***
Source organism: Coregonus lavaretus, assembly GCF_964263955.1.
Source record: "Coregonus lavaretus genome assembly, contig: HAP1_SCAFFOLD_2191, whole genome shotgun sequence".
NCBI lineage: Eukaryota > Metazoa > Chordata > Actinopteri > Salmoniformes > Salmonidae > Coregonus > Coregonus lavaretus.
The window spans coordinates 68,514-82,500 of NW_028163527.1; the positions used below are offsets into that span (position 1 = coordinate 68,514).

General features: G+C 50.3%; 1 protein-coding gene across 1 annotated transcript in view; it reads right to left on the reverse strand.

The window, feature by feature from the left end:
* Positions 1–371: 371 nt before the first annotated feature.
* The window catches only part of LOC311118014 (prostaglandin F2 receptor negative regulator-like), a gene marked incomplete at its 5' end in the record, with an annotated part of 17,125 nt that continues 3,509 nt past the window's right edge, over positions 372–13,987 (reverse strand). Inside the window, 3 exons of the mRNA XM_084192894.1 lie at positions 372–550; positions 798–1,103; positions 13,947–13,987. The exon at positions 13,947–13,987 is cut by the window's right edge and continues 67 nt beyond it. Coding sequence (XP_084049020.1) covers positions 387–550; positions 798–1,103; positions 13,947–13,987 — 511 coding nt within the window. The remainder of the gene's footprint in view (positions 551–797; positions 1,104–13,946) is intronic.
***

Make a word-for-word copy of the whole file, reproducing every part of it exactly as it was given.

Source organism: Coregonus lavaretus, assembly GCF_964263955.1.
Source record: "Coregonus lavaretus genome assembly, contig: HAP1_SCAFFOLD_2191, whole genome shotgun sequence".
NCBI lineage: Eukaryota > Metazoa > Chordata > Actinopteri > Salmoniformes > Salmonidae > Coregonus > Coregonus lavaretus.
The window spans coordinates 68,514-82,500 of NW_028163527.1; the positions used below are offsets into that span (position 1 = coordinate 68,514).

General features: G+C 50.3%; 1 protein-coding gene across 1 annotated transcript in view; it reads right to left on the reverse strand.

The window, feature by feature from the left end:
* Positions 1–371: 371 nt before the first annotated feature.
* The window catches only part of LOC311118014 (prostaglandin F2 receptor negative regulator-like), a gene marked incomplete at its 5' end in the record, with an annotated part of 17,125 nt that continues 3,509 nt past the window's right edge, over positions 372–13,987 (reverse strand). Inside the window, 3 exons of the mRNA XM_084192894.1 lie at positions 372–550; positions 798–1,103; positions 13,947–13,987. The exon at positions 13,947–13,987 is cut by the window's right edge and continues 67 nt beyond it. Coding sequence (XP_084049020.1) covers positions 387–550; positions 798–1,103; positions 13,947–13,987 — 511 coding nt within the window. The remainder of the gene's footprint in view (positions 551–797; positions 1,104–13,946) is intronic.